SEO Tips When Switching to a New Website
Whenever a client says that they want to redesign their website, we can’t help but shudder a bit. A big SEO ranking factor is the trust of your website. Making lots of changes to the website can result in some of the SEO trust being lost, especially if the migration to the new site isn’t implemented properly and some key components are overlooked.
Here are some guidelines to follow when making the switch:
Don’t forget the Analytics code
Every smart website owner should set up analytics on their site, specifically Google Analytics. The purpose of having a website is for it to get found online and Google is the most popular search engine. Google Analytics is a free tool that provides website owners with a wealth of information including traffic information, visitor sources, and keywords that generated visitors. When you are changing over to a brand new website it’s important that the Google Analytics code gets put on every page of the new site. It’s always important to have this data, but it’s especially important to have it when a site is re-launched. It allows you to compare the data from the old site to the new site. If it looks like there is a dip in traffic you can investigate why that might be.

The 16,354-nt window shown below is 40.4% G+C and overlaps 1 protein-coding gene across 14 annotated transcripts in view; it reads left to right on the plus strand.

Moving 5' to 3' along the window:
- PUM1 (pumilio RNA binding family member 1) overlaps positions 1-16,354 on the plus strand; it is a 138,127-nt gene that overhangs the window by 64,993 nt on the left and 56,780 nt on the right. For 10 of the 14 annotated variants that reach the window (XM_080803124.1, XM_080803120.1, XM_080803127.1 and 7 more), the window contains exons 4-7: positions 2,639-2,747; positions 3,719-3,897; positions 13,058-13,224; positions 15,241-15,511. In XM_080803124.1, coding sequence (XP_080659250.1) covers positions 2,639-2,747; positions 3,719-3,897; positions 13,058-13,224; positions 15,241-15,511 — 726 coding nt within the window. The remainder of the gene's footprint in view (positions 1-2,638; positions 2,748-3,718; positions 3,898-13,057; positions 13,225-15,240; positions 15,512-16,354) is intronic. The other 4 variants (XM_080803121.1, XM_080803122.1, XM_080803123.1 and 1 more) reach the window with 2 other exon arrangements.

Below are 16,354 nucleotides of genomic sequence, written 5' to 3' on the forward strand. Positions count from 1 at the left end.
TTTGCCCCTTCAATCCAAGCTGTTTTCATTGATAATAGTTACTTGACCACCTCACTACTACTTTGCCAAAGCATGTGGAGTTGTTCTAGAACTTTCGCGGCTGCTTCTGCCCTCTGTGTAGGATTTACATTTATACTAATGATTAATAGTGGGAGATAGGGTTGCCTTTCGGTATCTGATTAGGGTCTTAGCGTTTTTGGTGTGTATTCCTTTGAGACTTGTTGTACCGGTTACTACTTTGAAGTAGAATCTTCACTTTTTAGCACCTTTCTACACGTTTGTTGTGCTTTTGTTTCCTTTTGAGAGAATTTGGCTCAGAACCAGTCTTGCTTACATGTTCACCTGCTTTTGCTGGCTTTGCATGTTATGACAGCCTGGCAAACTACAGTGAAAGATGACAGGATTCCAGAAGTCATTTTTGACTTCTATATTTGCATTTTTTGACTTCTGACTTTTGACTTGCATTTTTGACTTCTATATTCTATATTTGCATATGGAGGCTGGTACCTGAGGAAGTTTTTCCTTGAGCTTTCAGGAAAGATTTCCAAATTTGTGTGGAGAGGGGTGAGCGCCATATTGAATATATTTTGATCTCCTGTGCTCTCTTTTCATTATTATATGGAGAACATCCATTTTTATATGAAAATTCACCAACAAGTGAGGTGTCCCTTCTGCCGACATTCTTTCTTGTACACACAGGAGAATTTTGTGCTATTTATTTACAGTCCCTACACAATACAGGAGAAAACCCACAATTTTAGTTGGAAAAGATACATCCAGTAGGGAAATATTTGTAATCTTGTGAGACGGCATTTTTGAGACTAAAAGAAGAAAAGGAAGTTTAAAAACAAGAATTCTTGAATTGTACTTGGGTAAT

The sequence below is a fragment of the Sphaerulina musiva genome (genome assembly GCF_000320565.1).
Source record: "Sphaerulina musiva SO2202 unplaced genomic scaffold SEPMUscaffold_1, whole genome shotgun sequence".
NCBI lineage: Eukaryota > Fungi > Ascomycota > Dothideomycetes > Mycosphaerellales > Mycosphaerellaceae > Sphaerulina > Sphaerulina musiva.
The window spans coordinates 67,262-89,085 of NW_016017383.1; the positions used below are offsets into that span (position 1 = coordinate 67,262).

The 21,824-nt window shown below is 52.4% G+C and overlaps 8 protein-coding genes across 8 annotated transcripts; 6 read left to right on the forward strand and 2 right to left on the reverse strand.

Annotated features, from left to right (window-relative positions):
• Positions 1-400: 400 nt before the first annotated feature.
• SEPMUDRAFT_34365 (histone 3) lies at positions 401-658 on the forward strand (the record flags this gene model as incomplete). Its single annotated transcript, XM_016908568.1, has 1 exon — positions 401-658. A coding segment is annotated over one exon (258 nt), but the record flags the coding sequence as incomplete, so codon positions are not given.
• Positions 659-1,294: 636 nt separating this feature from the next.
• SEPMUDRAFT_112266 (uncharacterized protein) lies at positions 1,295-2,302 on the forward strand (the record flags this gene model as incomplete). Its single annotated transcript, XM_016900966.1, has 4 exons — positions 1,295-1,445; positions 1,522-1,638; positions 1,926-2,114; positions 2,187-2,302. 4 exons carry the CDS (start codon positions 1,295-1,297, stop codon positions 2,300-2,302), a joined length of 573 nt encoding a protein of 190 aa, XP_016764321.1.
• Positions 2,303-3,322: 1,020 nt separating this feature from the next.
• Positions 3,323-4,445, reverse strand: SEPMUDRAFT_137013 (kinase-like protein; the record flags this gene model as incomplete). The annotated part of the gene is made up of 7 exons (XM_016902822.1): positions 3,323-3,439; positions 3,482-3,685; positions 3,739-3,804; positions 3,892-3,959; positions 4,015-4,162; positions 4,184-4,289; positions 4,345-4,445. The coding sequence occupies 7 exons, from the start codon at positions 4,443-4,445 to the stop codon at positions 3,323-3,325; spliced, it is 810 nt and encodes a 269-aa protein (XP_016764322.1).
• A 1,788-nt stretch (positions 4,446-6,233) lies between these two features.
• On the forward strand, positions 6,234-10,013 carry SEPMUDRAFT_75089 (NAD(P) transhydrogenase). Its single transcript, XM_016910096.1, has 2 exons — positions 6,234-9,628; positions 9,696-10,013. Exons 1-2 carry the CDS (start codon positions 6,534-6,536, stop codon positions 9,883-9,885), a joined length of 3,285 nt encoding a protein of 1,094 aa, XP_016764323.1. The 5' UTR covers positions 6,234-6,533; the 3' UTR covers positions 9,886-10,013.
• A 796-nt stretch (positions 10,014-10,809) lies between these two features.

Remove nofollow/noindex tag
Some website designers/developers will add this tag on the back end of a website while it is still in testing mode so that the search engines don’t crawl the site so that it won’t get indexed and compete with the “live” site. A better approach is to make the site password protected so that the search engine robots can’t access it. When you move the site over developers may forget to remove that nofollow/no index tag which essentially means that the site isn’t being crawled by the search engine spiders and isn’t going to rank in the search engines.
Always 301 redirect
When launching a new website certain pages of the site may no longer be relevant or necessary. That doesn’t mean that they should just be deleted. You never know if there are any links pointing to a certain page of your website. If the page is just removed, it will result in a 404 error if someone clicks over to it. This isn’t good from a usability perspective but it also isn’t good for the search engine spiders, because it looks like you have useless pages on your site. Spend time analyzing the pages that you are removing and 301 redirect them to a page that has similar content. If there is nothing similar, at least redirect it to the homepage.
Invest in SEO software
There are some great SEO software packages out there, like SEO Moz. SEO Moz mimics how Google looks at your website and can provide you with valuable technical information that you may never have been aware of otherwise. Keep an eye on SEO Moz after the re-launch to see if it comes up with any errors, like duplicate content errors, that could have happened due to a coding mistake.
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